Famously weathy Robert Carter of Nomini Hall had hired New England tutor Philp Fithian to teach his children. Fithian's journal entry of December 29 of that same year he wrote “we had a large Pye cut today to signify the conclusion of the Holidays.”
Those who did not celebrate Christmas deplored the idea of a Twelfth Night ball. Mordecai Noah, who published a book on home economics in the year 1820, decried the wasteful custom of Twelfth Night feasting: "What a sum to be destroyed in one short hour! The substan-tials on this table, consisting of a few turkeys, tongues, hams, fowls, rounds of beef and game, all cold, could have been purchased for fifty dollars; the residue of this immense sum was expended for whips, creams, floating islands, pyramids of kisses, temples of sugarplumbs, ices, blanc manges, macaroons and plumb cake; and ladies of delicacy, of refined habits, of soft and amiable manners, were at midnight, cloying their stomachs, after exercise in dancing, with this trash."
For further Twelfth Night & Epiphany information see:
Bellenir, Karen. Religious Holidays and Calendars. 3rd ed. Detroit: Omnigraphics, 2004.
Chambers, Robert. The Book of Days. 2 vols. 1862-64. Reprint. Detroit: Omnigraphics, 1990.
Christianson, Stephen G., and Jane M. Hatch. The American Book of Days. 4th ed. New York: H.W. Wilson, 2000.
Christmas in Colonial and Early America. Chicago: World Book, 1996.
Cohen, Hennig, and Tristram Potter Coffin. The Folklore of American Holidays. 3rd ed. Detroit: Gale Research, 1999.
Crippen, T.G. Christmas and Christmas Lore. 1923. Reprint. Detroit: Omnigraphics, 1990.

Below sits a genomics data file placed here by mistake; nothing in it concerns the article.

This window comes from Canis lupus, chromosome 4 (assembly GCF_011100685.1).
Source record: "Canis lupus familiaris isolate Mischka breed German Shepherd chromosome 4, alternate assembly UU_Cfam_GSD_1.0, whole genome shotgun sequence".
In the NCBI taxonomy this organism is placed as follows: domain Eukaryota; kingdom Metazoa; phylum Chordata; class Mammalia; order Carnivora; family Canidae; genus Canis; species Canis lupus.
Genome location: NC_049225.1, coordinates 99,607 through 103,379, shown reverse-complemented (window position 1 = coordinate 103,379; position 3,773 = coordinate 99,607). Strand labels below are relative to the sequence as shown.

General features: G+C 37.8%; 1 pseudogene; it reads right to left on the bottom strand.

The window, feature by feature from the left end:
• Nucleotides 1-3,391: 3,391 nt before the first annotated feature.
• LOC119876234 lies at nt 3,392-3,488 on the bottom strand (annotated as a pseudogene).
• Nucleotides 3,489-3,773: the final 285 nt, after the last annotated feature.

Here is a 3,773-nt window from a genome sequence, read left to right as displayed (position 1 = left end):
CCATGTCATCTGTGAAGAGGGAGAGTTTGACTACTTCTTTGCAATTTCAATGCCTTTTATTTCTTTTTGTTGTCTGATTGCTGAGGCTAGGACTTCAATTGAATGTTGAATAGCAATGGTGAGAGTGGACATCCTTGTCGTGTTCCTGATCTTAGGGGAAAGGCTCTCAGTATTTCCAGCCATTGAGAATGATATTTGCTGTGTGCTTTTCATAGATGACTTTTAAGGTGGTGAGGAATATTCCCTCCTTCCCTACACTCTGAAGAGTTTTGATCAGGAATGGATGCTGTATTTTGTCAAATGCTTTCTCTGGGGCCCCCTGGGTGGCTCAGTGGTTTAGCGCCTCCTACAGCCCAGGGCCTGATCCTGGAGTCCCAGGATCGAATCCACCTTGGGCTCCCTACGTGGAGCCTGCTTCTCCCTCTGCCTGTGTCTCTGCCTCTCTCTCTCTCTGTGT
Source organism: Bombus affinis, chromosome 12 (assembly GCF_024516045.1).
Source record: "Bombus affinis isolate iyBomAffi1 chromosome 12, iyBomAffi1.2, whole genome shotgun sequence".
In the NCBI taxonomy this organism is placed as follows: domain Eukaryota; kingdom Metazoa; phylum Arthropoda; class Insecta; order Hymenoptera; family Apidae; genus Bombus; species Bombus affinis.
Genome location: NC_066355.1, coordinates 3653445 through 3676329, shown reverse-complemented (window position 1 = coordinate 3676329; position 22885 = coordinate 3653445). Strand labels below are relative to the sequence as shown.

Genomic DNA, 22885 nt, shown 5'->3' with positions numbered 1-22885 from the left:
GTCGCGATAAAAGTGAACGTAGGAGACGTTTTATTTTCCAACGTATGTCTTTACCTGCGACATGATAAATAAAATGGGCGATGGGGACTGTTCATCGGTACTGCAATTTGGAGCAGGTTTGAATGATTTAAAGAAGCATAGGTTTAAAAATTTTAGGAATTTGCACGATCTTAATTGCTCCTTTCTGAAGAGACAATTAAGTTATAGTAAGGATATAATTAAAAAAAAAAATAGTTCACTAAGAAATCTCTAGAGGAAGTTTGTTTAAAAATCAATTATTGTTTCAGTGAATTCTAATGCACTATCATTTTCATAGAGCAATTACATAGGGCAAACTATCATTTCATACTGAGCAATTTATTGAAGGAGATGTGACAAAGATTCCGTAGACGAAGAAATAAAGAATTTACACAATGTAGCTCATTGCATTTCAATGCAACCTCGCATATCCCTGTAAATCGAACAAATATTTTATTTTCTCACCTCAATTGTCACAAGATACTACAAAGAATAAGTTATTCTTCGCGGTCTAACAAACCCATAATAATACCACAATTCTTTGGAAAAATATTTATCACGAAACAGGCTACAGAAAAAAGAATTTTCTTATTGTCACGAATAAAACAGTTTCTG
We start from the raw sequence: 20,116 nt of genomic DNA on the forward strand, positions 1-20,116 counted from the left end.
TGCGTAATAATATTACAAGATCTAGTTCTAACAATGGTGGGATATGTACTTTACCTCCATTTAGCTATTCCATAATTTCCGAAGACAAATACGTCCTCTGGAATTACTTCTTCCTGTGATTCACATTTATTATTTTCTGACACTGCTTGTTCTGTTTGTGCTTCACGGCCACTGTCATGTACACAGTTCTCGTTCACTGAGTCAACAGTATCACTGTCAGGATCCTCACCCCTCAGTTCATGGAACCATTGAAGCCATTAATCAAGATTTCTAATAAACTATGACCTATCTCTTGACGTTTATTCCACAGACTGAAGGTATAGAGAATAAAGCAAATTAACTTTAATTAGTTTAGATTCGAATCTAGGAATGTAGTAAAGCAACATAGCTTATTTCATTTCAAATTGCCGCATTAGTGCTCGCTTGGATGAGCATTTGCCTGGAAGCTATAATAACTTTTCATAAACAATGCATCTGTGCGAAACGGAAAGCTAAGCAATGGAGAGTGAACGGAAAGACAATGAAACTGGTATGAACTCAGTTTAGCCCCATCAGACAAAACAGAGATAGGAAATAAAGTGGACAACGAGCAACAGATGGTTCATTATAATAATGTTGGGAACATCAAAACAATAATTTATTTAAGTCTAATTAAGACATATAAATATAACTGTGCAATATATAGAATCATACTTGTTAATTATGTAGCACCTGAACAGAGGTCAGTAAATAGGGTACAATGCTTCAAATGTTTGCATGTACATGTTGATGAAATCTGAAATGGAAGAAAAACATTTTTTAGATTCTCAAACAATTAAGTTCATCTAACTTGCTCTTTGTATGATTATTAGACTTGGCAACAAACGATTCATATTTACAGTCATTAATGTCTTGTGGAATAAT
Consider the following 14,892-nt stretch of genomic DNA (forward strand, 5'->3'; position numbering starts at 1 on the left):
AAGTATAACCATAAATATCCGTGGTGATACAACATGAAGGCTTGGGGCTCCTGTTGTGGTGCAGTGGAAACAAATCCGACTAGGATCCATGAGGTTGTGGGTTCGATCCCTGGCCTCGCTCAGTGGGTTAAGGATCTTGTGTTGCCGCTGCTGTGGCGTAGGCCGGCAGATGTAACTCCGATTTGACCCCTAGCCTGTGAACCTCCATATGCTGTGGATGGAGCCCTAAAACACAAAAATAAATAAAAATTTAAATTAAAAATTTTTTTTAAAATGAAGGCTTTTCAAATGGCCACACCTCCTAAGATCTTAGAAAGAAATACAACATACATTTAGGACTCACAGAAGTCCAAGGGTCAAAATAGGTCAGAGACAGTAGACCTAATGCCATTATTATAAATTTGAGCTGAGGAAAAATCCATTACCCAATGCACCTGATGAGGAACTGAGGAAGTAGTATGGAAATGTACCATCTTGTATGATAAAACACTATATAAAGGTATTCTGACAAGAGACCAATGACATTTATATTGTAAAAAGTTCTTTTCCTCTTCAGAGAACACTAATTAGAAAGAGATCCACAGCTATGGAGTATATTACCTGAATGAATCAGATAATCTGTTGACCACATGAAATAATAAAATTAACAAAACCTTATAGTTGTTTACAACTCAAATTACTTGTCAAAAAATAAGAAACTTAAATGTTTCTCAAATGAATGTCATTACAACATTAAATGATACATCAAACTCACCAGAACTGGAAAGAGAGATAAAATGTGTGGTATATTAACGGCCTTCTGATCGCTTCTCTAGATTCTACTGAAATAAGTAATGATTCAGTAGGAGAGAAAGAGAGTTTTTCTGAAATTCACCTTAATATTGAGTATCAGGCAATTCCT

Gulevich, Tanya. Encyclopedia of Christmas and New Year's Celebrations. 2nd ed. Detroit: Omnigraphics, 2003.
Hadfield, Miles, and John Hadfield. The Twelve Days of Christmas. Boston, Mass.: Little, Brown and Company, 1961.
Henderson, Helene, ed. Holidays, Festivals, and Celebrations of the World Dictionary. 3rd ed. Detroit: Omnigraphics, 2005.
Henisch, Bridget Ann. Cakes and Characters: An English Christmas Tradition. London, England: Prospect Books, 1984.
Hole, Christina. British Folk Customs. London, England: Hutchinson and Company, 1976.
MacDonald, Margaret Read, ed. The Folklore of World Holidays. Detroit, Mich.: Gale Research, 1992.
Miles, Clement A. Christmas in Ritual and Tradition. 1912. Reprint. Detroit, Mich.: Omnigraphics, 1990.
Muir, Frank. Christmas Customs and Traditions. New York: Taplinger, 1977.
Pimlott, J. A. R. The Englishman's Christmas. Atlantic Highlands, N.J.: Humanities Press, 1978.
Spicer, Dorothy Gladys. The Book of Festivals. 1937. Reprint. Detroit: Omnigraphics, 1990.
Urlin, Ethel L. Festivals, Holy Days, and Saints' Days. 1915. Reprint. Detroit: Omnigraphics, 1992.
Weaver, William Woys. The Christmas Cook. New York: HarperPerennial, 1990.